Ms. Relaunches Abortion Petition That ‘Changed Abortion Rights Movement’

In 1972, when abortion was still illegal throughout most of the country, 53 well-known U.S. women courageously declared “We Have Had Abortions” in the pages of the preview issue of Ms. magazine. The Washington Post credited the petition with the “start of a powerful strategy in the U.S. abortion rights movement: ending the secrecy that had kept many women out of the fight.”

The next year, the U.S. Supreme Court ruled that abortion was a fundamental right protected by the U.S. Constitution. This year, the Supreme Court appears poised to reverse this position. In this perilous time, Ms. is relaunching the petition—with the encouragement and support of some of the original 1972 signers. This year alone, the petition has garnered almost 7,000 signatories.

Student Loan Debt Is a Gender Issue, Especially for Women of Color

The student loan debt crisis is at an all time high, with 45 million people carrying an estimated $1.7 trillion in federal student loan debt. Women carry roughly two-thirds of it. Black and Brown women are disproportionately impacted by this issue. 

Economic inequality, as influenced by class, race and gender, further increases each day student loan debt cancellation is delayed. 

Join the Conversation: Why Abortion Is Essential to Democracy—and Democracy Is Essential for Reproductive Justice

Join a special event streaming from NPR’s studio in New York City on Wednesday, April 20, 2022.

Panelists will dig deep on key questions:
*How should we consid­er parallel affronts to participation and representation—the wave of voting restrictions and outsize role of big money in polit­ics?
*Can we look to state courts to provide new avenues in the aftermath of the Supreme Court’s Dobbs ruling?
*What are the legal and soci­etal impacts of crim­in­al­iz­ing preg­nancy and abor­tion, espe­cially on communit­ies of color?

Four Reasons Men’s Sports Are Not the Gold Standard

As women’s sports make progress (however slow), it is imperative to examine the crucial problems characteristic of the industry and decide what equality can look like. Is the male model of sports really the standard worth striving for?  What does a healthy sports culture look like and how can we foster that with the evolution of women’s sports?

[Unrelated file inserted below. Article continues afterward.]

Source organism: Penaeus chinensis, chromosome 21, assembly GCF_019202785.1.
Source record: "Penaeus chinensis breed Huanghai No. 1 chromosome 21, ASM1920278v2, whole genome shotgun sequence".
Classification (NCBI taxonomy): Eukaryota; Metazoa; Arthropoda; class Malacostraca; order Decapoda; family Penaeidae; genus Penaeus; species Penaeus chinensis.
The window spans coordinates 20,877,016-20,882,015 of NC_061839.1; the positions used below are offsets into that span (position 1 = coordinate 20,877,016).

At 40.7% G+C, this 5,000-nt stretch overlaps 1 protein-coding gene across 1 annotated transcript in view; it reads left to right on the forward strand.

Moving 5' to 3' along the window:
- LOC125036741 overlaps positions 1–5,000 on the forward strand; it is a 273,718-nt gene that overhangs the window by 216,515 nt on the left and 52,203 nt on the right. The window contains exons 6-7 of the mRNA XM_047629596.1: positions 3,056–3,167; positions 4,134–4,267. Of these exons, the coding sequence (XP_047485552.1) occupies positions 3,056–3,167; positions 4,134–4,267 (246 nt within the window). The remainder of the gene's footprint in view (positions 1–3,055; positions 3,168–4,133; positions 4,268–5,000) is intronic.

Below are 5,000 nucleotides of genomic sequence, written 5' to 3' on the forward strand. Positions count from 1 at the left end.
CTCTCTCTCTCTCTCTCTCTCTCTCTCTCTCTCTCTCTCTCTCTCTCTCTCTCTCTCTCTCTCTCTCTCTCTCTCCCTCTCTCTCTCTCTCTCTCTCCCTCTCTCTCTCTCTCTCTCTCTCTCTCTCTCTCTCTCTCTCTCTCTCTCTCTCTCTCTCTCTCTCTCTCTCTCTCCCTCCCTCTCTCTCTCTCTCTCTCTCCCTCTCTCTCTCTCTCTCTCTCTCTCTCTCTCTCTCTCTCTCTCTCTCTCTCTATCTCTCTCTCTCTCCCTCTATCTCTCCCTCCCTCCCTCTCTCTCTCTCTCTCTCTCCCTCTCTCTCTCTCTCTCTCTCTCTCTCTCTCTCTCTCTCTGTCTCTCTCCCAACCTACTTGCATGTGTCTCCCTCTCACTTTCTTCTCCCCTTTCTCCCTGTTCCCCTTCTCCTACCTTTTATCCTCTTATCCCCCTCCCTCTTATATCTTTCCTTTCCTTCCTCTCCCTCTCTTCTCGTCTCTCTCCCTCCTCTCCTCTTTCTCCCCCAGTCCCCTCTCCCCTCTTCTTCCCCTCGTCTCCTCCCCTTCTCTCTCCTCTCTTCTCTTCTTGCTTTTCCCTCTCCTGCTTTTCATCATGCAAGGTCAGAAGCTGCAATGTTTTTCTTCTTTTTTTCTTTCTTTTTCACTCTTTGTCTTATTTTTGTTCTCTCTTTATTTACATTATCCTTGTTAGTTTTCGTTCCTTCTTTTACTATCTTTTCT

Here are four reasons why men’s sports are not the gold standard—they’re the relic of a problematic past.

Is the Pipeline of Women Running for Office Broken?

A recent surge of women candidates gives the misleading impression that significant change is afoot. The fact is, women are still very unlikely to run or consider running for elected office, according a new study which shows the political ambition gap between men and women interested in running for office is virtually unchanged in the 20 years.

If the status quo is to change, the strategy for building a pipeline of women willing to run must change.

‘Artists 4 ERA’ Demand Equal Rights for All Americans: ‘It Is Overdue That Gender Equality Becomes the Law of the Land’

On International Women’s Day, VoteEquality launched the Artists 4 ERA initiative. In partnership with 28 prominent artists, including Shepard Fairey, Artists 4 ERA will be releasing limited edition, signed prints to benefit non-partisan, grassroots efforts for the Equal Rights Amendment. The full collection of artwork will make its debut at the launch event March 19 in Oakland, Calif. From there, the collection will tour the country at events organized by VoteEquality, partner organizations and artists advocating for gender equality.

“As gender rights are rolled back across the country and as the Supreme Court signals its willingness to forgo precedent, a new generation of activists is stepping up to the fight,” said Kati Hornung, executive director of VoteEquality. “Art as a form of expression has a unique way of motivating people.”